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When Opting Out Doesn't Work, and Leaning In Makes You Nuts

September 5, 2013
Ten years ago, a group of high-powered women quit their jobs to stay home with their kids full-time. They got tons of media attention, including a segment on 60 Minutes . Writer Judith Warner recently caught up with them in a cover story for The New York Times magazine. The story didn’t look at the happily-ever-afters -- the women who are still pleased to be at home full-time. Perhaps there weren’t any, and at any rate, there’s not much drama there. Instead, the story focused on women who now wanted a full-time job and were unable to find one that suited them. The story talked at length about...
Kimberly Weisul's picture

Tips on How to Join a MomsRising Tweetchat

August 30, 2013
What is a MomsRising Tweetchat? MomsRising tweetchats are opportunities to discuss core issue areas related to the economic security and well being of moms and families (like healthcare or food justice) by using a subject specific hashtag. We invite experts in the field to answer member questions, share the latest resources, and invite members to discuss their own views on the topics. The various issue areas have their own time slots and often repeat weekly at a pre-determined time, but sometimes we may have special issue tweetchats on other days that we advertise in advance. Joining our...
Nina Perez's picture

Planning a Career Break? Make Sure It’s a Pause, Not a Dent

August 16, 2013
A decade ago, Lisa Belkin wrote “ The Opt Out Revolution ,” a New York Times Magazine piece that became instantly famous. It profiled women who had chosen to leave high-profile careers to stay home full-time, arguing that they had opted out because (to quote one) “women’s brains light up differently.” I subsequently wrote a report documenting that the print media in general, and The New York Times in particular, had been writing precisely this story since the 1970s, announcing over and over again that women had finally discovered that they wanted to stay home rather than work. Some outlets...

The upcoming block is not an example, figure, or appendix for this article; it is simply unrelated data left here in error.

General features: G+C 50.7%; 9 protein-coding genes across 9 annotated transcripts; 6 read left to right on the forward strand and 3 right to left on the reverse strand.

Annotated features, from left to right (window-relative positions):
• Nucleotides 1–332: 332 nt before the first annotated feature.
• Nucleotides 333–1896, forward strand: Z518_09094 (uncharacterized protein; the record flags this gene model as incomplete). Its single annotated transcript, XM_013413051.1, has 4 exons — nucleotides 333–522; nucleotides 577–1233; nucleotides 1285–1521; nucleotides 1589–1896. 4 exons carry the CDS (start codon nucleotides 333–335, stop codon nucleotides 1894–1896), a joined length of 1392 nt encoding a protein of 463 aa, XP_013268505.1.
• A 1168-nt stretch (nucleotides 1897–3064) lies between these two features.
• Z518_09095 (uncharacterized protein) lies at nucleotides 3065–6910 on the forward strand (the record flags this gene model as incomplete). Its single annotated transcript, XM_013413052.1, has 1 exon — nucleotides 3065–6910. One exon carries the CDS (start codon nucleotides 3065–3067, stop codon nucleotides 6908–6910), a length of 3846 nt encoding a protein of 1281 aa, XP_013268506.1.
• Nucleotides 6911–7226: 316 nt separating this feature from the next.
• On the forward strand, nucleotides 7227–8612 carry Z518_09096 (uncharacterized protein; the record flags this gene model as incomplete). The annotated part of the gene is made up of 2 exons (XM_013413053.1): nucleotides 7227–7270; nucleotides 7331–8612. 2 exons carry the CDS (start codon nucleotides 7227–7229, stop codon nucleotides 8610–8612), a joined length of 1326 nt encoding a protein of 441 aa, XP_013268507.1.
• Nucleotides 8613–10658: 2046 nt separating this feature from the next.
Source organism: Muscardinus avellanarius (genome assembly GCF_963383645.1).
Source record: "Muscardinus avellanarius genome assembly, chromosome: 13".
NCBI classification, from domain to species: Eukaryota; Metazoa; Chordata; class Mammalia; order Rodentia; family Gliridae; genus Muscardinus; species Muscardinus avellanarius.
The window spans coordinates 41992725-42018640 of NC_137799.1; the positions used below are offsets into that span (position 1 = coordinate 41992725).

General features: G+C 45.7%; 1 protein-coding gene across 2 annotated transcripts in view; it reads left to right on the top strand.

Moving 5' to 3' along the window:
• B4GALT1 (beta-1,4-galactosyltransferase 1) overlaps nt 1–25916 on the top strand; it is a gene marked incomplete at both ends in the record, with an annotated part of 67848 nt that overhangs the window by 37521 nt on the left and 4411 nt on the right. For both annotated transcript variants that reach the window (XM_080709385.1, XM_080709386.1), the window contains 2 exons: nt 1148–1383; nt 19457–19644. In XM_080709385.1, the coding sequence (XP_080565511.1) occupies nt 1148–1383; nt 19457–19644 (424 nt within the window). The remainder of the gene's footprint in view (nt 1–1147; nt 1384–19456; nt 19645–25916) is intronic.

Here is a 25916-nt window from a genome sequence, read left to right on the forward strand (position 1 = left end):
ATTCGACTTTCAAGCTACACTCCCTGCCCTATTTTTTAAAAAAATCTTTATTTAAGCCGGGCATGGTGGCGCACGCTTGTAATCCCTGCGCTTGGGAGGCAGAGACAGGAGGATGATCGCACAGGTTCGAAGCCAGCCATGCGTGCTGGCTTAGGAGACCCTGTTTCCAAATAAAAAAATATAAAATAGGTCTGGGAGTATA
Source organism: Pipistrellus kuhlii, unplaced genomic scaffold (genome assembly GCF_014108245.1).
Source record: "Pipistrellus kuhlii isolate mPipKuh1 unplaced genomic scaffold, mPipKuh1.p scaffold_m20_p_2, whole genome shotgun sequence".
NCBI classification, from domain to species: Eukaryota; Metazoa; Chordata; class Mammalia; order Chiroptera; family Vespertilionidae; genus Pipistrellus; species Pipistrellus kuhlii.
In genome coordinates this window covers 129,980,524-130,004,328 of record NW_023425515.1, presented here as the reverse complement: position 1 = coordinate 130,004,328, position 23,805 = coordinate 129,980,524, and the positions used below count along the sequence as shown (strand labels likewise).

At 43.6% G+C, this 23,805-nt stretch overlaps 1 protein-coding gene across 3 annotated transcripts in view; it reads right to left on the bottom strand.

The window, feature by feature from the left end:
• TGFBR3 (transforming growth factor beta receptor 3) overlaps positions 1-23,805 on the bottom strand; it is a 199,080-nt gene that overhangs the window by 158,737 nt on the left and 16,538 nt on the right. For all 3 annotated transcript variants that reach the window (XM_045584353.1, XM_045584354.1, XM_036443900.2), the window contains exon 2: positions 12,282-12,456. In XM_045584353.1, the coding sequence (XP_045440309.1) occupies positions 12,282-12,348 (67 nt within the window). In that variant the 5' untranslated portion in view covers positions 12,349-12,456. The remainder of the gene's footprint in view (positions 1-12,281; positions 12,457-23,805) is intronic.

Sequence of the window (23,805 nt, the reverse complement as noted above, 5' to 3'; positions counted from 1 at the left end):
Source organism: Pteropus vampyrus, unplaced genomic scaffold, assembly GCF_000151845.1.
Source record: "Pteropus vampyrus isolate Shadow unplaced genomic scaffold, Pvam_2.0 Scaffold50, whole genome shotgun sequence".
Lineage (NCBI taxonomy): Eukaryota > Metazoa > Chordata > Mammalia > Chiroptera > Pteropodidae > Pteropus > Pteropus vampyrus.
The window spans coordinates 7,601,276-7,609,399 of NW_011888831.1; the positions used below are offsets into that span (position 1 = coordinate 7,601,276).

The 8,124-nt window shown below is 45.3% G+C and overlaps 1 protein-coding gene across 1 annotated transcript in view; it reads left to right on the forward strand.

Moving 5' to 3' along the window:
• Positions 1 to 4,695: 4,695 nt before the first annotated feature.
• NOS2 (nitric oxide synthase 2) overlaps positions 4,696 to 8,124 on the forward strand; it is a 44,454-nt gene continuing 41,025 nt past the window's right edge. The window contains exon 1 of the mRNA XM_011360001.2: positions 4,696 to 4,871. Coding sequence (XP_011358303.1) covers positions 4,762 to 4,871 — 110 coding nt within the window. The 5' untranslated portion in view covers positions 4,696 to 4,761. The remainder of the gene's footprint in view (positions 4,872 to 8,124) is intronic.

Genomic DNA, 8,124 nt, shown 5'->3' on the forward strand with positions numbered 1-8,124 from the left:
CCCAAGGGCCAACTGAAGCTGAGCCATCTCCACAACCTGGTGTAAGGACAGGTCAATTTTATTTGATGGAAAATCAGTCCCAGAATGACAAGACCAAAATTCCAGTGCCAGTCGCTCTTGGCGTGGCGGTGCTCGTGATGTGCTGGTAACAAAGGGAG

Joan C. Williams's picture

To Support Breastfeeding, Paid Family and Medical Leave is Crucial

August 15, 2013
Having the time to bond with a new baby is crucial for many reasons. One reason why those first weeks after a baby is born are so vital is the importance of the breastfeeding relationship. However, for many mothers, that relationship is soon disrupted – as many as a quarter of mothers return to work less than 10 days after the birth of their child, and half are back at work within 40 days . Breastfeeding can and does continue once women return to work – the new federal healthcare law is helping to ensure that employers provide the accommodations that breastfeeding moms need. But to get off to...
Liz Ben-Ishai's picture

My Journey to Bringing Babies to Work

August 11, 2013
I was never able to take more than four weeks off work after the births of my children. My husband filed for divorce a week after the birth of our third daughter. Two weeks later, I moved on my own with our children from Utah to Massachusetts, where my soon-to-be-ex-husband was living for work. In order to support my family, I had no alternative but to start full-time temp work a week after the move. With the 1.5-hour commute into Boston, I was away from my children for 13 hours a day, five days a week, for the next two months. Trying to successfully breastfeed meant pumping in bathrooms. I...